My grandfather, Isaac, arrived in the United States in December of 1909. He was only 15 years old when his father sent him across the ocean to bring back his older brother, Richard, who came to the United States for a visit but never returned to Lebanon. Rosie, the older sister, came with Isaac to help convince their brother to return with them to their home country. On arriving in Boston, the immigration officials rushed people through like cattle. Isaac become “Isar” on his intake papers and like most other immigrants he did not correct the mistake for fear of calling too much attention to himself. One of their first encounters in the new country was with three thugs who whistled at Rosie. In that era, to whistle at a young lady was an insult that could not be ignored. Isaac quickly dispatched each thug in turn until they found themselves in the sea water with all the other fishy smelling creatures. Isaac and Rosie were anxious about arriving in America and their first experience was of a cold place full of rude thugs where people spoke a language they did not understand. The anxiety of Isaac and Rosie is not unlike our students entering a classroom for the first class of a new semester. Our students can feel like a stranger in a strange land hearing a language they do not quite understand, with a list of new rules to follow, and someone who does not even get their name right.
The teacher’s goal on that first day is to form a community of learners eager to return the second day. Using an ice-breaker related to your subject can help ease students into your subject. He starts his Economics class by asking students about some of their favorite models. Some students talk about model airplanes or other similar hobbies. He then asks them what they do if they put money in a vending machine and nothing comes out. We frequently kick or shake the machine even though that seldom solves the problem. We do this because that is the model we carry in our head for how to solve the vending-machine-that-ate-our-money problem. He then compares the study of the models of economics to our vending machine model and reassures them that each of them can be as easy to understand. A Name Cycle ice-breaker has each student introduce themself along with their favorite animal such as “My name is Jared and my favorite animal is a jaguar.” As each student introduces themselves they also repeat everyone’s name that has gone before along with their favorite animal. By the time this exercise is complete, everyone in the class knows each other and you have illustrated an important learning strategy of linking new learning with something else that makes it memorable.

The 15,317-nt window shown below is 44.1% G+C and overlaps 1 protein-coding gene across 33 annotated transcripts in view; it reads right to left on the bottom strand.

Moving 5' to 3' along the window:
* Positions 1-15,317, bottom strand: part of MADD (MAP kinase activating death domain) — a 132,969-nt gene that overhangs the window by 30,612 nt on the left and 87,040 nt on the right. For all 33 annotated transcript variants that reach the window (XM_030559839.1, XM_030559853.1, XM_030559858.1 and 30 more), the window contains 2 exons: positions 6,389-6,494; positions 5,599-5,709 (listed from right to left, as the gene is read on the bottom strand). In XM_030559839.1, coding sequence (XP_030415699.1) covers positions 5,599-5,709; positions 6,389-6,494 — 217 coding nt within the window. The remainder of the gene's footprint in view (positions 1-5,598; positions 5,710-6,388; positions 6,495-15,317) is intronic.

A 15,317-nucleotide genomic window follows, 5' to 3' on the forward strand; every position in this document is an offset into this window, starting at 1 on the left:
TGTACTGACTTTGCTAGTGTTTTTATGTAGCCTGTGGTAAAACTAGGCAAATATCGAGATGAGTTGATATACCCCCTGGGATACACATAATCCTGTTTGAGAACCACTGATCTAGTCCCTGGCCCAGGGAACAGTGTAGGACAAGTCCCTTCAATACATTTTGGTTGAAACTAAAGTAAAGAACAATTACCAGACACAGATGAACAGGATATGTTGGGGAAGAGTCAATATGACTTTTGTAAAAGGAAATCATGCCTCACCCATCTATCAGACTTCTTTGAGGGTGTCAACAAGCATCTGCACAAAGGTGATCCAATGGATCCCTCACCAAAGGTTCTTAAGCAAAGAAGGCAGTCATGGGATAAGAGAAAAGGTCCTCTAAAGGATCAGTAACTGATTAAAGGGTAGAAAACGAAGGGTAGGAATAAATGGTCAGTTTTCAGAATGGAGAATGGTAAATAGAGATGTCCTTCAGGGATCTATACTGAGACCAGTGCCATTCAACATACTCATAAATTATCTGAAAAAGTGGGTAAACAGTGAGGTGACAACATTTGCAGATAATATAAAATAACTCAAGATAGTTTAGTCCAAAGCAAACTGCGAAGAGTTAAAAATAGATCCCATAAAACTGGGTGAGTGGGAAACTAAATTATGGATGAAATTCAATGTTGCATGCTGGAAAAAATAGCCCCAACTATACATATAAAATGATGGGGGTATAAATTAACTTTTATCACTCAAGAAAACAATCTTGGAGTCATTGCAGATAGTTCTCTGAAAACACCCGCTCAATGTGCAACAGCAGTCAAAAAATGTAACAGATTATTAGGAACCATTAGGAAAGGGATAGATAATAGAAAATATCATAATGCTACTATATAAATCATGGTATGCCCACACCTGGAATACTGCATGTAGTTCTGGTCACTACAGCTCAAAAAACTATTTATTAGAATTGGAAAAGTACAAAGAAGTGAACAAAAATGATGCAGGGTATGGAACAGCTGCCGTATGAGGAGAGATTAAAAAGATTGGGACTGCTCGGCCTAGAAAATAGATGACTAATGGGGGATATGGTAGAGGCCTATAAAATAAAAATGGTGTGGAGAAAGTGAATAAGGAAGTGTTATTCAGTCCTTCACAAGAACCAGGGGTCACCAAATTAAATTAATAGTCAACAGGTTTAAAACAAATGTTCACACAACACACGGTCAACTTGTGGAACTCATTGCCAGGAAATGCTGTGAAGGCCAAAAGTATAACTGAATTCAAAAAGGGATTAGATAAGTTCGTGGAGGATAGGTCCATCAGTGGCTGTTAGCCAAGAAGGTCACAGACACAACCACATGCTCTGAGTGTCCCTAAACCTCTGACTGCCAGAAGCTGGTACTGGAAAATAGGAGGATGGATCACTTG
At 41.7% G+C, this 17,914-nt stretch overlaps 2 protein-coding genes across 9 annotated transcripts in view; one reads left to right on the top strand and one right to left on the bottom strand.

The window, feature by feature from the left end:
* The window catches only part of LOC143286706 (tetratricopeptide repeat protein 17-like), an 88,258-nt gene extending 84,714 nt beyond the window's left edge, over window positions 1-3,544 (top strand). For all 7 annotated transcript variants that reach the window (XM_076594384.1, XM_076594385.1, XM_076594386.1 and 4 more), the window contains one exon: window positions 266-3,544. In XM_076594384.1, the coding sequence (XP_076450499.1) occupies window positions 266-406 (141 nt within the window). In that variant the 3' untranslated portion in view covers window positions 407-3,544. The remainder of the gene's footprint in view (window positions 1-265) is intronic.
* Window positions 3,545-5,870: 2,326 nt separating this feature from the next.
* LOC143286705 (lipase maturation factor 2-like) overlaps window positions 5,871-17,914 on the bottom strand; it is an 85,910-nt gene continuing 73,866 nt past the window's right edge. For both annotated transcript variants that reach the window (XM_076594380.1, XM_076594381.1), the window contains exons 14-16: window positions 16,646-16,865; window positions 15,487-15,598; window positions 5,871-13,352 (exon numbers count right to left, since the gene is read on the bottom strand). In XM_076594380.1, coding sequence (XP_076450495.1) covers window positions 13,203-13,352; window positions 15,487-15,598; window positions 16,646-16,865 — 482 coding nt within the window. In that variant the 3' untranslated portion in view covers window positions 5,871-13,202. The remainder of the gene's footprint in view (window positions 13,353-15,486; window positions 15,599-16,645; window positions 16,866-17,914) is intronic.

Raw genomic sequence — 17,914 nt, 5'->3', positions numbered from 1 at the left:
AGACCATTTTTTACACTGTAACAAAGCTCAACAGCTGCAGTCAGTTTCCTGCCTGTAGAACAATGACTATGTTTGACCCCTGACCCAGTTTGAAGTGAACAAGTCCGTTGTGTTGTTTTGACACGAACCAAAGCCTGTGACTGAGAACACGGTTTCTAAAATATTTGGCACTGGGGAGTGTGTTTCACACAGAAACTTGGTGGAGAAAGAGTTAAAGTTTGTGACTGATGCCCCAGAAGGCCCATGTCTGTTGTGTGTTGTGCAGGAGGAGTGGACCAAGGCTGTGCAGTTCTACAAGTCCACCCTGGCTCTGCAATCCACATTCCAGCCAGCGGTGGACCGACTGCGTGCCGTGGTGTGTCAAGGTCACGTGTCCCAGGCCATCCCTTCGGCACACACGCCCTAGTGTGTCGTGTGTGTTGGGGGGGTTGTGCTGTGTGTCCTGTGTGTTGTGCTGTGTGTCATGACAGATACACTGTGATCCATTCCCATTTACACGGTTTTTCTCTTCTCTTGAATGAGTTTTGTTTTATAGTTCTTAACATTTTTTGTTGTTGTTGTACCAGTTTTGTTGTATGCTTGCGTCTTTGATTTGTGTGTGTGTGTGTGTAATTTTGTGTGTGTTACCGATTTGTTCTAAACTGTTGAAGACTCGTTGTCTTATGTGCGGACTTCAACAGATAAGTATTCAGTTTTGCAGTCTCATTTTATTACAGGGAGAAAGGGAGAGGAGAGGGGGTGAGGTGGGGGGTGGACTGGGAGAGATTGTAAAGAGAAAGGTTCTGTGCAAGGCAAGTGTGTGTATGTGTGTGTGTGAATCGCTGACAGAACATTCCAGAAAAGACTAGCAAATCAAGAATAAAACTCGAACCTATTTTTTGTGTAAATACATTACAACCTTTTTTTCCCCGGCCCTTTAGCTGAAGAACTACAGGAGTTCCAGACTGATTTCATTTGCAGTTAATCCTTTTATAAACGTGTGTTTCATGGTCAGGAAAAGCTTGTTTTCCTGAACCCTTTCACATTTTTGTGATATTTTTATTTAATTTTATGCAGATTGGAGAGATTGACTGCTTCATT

The least important thing you do on the first day of class is to go over your course syllabus. I am not saying that the course syllabus is unimportant since it will be a critical contract with the student throughout the semester but the first day of class sets the tone for the entire semester. The first day should not be about rules to follow but about inspiring students to thirst for what this class will offer. The first day is the perfect opportunity to help students understand the promise your class holds in helping them better understand their world. Find out what questions the students have about the subject. It might be helpful to think back about what interested you about the subject in the first place. When you show your excitement for what drew you to this subject, you may also be able to find the hook that will entice your students. My grandfather fell in love with America and decided to make it his home otherwise I might have grown up in Beirut. Hopefully, the first class will be the start of your students love affair with the subject as well and they will decide to spend a lifetime learning more.
Education is not filling a pail but the lighting of a fire. (William Butler Yeats)
Bad joke to start the week
What is the first thing a little snake learns in school? “Hiss tory”
Dr. Steven Bishop
Provost and Vice-Chancellor for Academic Affairs
Secretary to the Provost / Vice Chancellor
Phone: (417) 447-2666